Digital Summit Phoenix – part 1

Digital Summit Phoenix – part 1

Digital-Summit-signI was thrilled over the past two days to attend the first annual Digital Summit Phoenix. Lots of very smart people and shared insights about content marketing, social media, email, mobile and much more.

Collect a thousand eager tech-savvy people and you inevitably find conversations about the latest trends, and prognostications about the future of digital marketing. “Convergence” was a hot buzzword as panelists predicted the eventual merging of wallets, keys, phones and personal computing devices.

Sometime soon, as you walk through the grocery store (or potentially any retailer) your smartphone will be busy collecting coupons on products you’ve not yet bought. As your purchasing history becomes better integrated with the digital store environment, those coupons will become better targeted to your personal needs. If you don’t buy baby products, you won’t get coupons for diapers. But as a light beer consumer, discounts for alternative brands will be texted to you as you walk the aisle along with inducements for joining light beer enthusiast communities and other relevant messaging.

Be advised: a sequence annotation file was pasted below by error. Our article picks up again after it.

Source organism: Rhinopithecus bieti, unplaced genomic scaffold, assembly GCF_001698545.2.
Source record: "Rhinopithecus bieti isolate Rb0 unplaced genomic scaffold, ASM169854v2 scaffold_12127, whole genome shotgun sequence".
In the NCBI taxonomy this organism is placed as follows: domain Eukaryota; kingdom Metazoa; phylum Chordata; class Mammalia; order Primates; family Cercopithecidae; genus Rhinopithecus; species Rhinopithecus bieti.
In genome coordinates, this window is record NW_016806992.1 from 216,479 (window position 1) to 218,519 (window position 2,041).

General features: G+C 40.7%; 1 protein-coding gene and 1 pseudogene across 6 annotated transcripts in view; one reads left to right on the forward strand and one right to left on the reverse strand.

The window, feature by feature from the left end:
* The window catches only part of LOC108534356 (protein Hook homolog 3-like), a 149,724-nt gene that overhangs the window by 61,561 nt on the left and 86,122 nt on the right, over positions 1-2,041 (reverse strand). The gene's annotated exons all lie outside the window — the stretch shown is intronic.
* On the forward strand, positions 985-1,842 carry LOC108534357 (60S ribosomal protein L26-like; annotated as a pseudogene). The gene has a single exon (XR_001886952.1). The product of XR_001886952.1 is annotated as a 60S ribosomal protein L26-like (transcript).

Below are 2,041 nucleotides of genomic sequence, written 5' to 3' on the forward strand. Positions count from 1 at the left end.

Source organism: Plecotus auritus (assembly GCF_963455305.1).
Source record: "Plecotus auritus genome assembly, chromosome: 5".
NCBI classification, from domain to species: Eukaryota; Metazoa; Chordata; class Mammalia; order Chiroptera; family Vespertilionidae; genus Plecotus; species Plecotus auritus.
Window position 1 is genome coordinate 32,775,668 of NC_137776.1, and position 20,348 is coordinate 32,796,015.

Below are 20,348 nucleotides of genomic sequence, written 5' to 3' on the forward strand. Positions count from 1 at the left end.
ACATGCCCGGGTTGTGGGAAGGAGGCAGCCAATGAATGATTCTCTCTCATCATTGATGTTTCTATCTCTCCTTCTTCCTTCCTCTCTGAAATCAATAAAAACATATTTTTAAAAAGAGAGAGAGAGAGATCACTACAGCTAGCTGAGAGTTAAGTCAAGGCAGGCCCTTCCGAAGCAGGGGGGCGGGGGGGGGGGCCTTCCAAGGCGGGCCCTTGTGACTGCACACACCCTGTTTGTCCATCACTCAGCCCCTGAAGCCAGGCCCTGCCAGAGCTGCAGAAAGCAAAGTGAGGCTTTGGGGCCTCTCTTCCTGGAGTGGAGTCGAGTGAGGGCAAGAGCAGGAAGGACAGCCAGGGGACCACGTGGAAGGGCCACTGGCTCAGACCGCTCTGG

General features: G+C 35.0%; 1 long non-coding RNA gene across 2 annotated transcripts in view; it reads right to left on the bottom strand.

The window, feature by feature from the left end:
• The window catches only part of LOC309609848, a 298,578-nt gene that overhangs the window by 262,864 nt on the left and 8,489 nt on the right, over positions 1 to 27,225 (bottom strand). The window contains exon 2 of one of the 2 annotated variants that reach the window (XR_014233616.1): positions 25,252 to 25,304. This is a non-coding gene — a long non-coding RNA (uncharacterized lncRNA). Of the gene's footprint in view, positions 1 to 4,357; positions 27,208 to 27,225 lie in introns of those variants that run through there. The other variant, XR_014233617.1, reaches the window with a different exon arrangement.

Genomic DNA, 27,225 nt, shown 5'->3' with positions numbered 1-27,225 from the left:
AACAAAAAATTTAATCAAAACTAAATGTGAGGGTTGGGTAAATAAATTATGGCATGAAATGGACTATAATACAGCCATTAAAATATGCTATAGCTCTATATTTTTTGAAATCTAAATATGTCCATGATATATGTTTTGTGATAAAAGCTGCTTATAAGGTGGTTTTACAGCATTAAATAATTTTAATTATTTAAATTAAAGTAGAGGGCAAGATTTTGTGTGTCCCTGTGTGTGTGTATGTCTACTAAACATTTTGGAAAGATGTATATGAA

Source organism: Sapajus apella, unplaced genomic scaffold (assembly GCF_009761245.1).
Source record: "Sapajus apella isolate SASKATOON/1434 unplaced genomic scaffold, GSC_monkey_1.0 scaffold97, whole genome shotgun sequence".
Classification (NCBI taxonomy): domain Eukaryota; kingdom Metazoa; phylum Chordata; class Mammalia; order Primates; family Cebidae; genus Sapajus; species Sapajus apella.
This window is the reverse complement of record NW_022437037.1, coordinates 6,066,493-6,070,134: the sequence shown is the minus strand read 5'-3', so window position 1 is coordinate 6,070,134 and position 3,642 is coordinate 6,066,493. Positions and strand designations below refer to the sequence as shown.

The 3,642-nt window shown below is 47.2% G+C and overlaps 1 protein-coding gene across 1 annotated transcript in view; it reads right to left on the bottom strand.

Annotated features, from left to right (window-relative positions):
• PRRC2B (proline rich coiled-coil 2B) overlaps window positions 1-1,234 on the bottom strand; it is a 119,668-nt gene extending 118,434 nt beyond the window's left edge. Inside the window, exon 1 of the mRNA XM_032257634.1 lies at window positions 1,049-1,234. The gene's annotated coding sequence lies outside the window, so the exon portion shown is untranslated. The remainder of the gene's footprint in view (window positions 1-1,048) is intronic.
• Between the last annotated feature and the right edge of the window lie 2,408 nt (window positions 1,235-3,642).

An interesting dilemma was discussed regarding the range of demographics that digital marketers will want to influence. Millenials will embrace the check out counter as they pay by simply touching their phone screen or holding it up to a scanner. But what of boomers who want to swipe their beloved credit card, or even write a paper check? Somehow, retailers must accommodate both demographics – both preferences.

Alternative payment systems like Square¬†were discussed. One panelist who uses Square for purchases made the interesting comment that it seems to lack the finality he’s used to at the end of the payment process. He misses the traditional handoff of the receipt and thank you – the finality of the transaction. Appearing to be in his thirties, he suggested that he was showing his age. Hmmm… I’m really feeling old. It signaled to me that these new frontiers of commerce will take some getting used to by those who didn’t grow up with these digital payment alternatives.

Another topic regarding new technologies is the fading line between one’s personal and professional on-line lives. As politicians and celebrities are frequently reminded, the mic is always on. The implication for the rest of us is that the content we post in our personal Facebook wall or Twitter feed or YouTube channel is indelibly written on us like it or not. Don’t think you can freely express your political or other personal views and have them remain, well, personal. We are all creating digital personas containing all our tweets, comments, videos, photos, and pins. Assume prospective employers, lenders, clients, and romantic partners will make judgements as they see you in all your digital glory.

In part 2, I’ll talk about one of the hottest topics of the conference: content marketing.